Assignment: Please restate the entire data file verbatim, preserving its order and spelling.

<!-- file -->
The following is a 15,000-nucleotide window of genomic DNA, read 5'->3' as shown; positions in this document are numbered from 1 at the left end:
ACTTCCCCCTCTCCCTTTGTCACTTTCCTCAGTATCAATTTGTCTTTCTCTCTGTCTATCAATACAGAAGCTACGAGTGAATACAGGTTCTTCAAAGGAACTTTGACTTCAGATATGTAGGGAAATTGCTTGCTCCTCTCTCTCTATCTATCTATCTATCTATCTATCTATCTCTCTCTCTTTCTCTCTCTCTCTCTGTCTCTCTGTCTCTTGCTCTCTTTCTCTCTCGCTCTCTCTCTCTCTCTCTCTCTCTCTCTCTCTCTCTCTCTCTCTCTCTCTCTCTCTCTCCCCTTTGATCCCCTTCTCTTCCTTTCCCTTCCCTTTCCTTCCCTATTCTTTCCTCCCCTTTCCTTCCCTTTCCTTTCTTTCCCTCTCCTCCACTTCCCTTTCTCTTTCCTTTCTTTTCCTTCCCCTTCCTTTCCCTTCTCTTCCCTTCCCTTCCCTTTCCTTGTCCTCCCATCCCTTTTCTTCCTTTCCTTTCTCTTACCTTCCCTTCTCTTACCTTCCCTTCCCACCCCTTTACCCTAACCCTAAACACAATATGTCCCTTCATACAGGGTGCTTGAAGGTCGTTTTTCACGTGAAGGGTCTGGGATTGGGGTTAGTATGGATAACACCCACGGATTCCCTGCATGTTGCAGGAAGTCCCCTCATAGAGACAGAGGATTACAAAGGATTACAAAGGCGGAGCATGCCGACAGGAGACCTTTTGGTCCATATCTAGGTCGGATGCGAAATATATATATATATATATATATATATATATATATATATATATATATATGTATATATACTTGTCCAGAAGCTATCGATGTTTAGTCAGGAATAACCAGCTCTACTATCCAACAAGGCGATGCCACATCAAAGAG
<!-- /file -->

The following is a 15,000-nucleotide window of genomic DNA, read 5'->3' as shown; positions in this document are numbered from 1 at the left end:
ACTTCCCCCTCTCCCTTTGTCACTTTCCTCAGTATCAATTTGTCTTTCTCTCTGTCTATCAATACAGAAGCTACGAGTGAATACAGGTTCTTCAAAGGAACTTTGACTTCAGATATGTAGGGAAATTGCTTGCTCCTCTCTCTCTATCTATCTATCTATCTATCTATCTATCTCTCTCTCTTTCTCTCTCTCTCTCTGTCTCTCTGTCTCTTGCTCTCTTTCTCTCTCGCTCTCTCTCTCTCTCTCTCTCTCTCTCTCTCTCTCTCTCTCTCTCTCTCTCTCTCTCTCCCCTTTGATCCCCTTCTCTTCCTTTCCCTTCCCTTTCCTTCCCTATTCTTTCCTCCCCTTTCCTTCCCTTTCCTTTCTTTCCCTCTCCTCCACTTCCCTTTCTCTTTCCTTTCTTTTCCTTCCCCTTCCTTTCCCTTCTCTTCCCTTCCCTTCCCTTTCCTTGTCCTCCCATCCCTTTTCTTCCTTTCCTTTCTCTTACCTTCCCTTCTCTTACCTTCCCTTCCCACCCCTTTACCCTAACCCTAAACACAATATGTCCCTTCATACAGGGTGCTTGAAGGTCGTTTTTCACGTGAAGGGTCTGGGATTGGGGTTAGTATGGATAACACCCACGGATTCCCTGCATGTTGCAGGAAGTCCCCTCATAGAGACAGAGGATTACAAAGGATTACAAAGGCGGAGCATGCCGACAGGAGACCTTTTGGTCCATATCTAGGTCGGATGCGAAATATATATATATATATATATATATATATATATATATATATATATATATGTATATATACTTGTCCAGAAGCTATCGATGTTTAGTCAGGAATAACCAGCTCTACTATCCAACAAGGCGATGCCACATCAAAGAG